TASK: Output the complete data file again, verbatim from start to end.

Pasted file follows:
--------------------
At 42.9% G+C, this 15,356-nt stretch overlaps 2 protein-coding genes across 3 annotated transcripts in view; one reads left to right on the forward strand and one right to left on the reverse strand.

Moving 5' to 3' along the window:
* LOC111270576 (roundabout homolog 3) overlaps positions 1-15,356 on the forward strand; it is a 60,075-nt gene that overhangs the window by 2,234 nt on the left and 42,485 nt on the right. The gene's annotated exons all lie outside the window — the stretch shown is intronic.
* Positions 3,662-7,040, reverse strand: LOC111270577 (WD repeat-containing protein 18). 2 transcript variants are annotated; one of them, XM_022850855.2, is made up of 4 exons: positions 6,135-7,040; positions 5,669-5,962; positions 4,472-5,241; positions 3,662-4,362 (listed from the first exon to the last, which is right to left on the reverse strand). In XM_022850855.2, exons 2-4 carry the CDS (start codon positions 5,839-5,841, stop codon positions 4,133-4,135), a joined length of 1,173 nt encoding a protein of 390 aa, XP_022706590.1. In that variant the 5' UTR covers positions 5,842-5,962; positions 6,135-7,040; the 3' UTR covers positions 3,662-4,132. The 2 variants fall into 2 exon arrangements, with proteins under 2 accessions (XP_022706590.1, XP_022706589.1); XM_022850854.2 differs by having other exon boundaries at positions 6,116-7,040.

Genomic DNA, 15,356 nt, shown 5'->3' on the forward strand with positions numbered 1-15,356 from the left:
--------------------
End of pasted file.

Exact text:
At 42.9% G+C, this 15,356-nt stretch overlaps 2 protein-coding genes across 3 annotated transcripts in view; one reads left to right on the forward strand and one right to left on the reverse strand.

Moving 5' to 3' along the window:
* LOC111270576 (roundabout homolog 3) overlaps positions 1-15,356 on the forward strand; it is a 60,075-nt gene that overhangs the window by 2,234 nt on the left and 42,485 nt on the right. The gene's annotated exons all lie outside the window — the stretch shown is intronic.
* Positions 3,662-7,040, reverse strand: LOC111270577 (WD repeat-containing protein 18). 2 transcript variants are annotated; one of them, XM_022850855.2, is made up of 4 exons: positions 6,135-7,040; positions 5,669-5,962; positions 4,472-5,241; positions 3,662-4,362 (listed from the first exon to the last, which is right to left on the reverse strand). In XM_022850855.2, exons 2-4 carry the CDS (start codon positions 5,839-5,841, stop codon positions 4,133-4,135), a joined length of 1,173 nt encoding a protein of 390 aa, XP_022706590.1. In that variant the 5' UTR covers positions 5,842-5,962; positions 6,135-7,040; the 3' UTR covers positions 3,662-4,132. The 2 variants fall into 2 exon arrangements, with proteins under 2 accessions (XP_022706590.1, XP_022706589.1); XM_022850854.2 differs by having other exon boundaries at positions 6,116-7,040.

Genomic DNA, 15,356 nt, shown 5'->3' on the forward strand with positions numbered 1-15,356 from the left: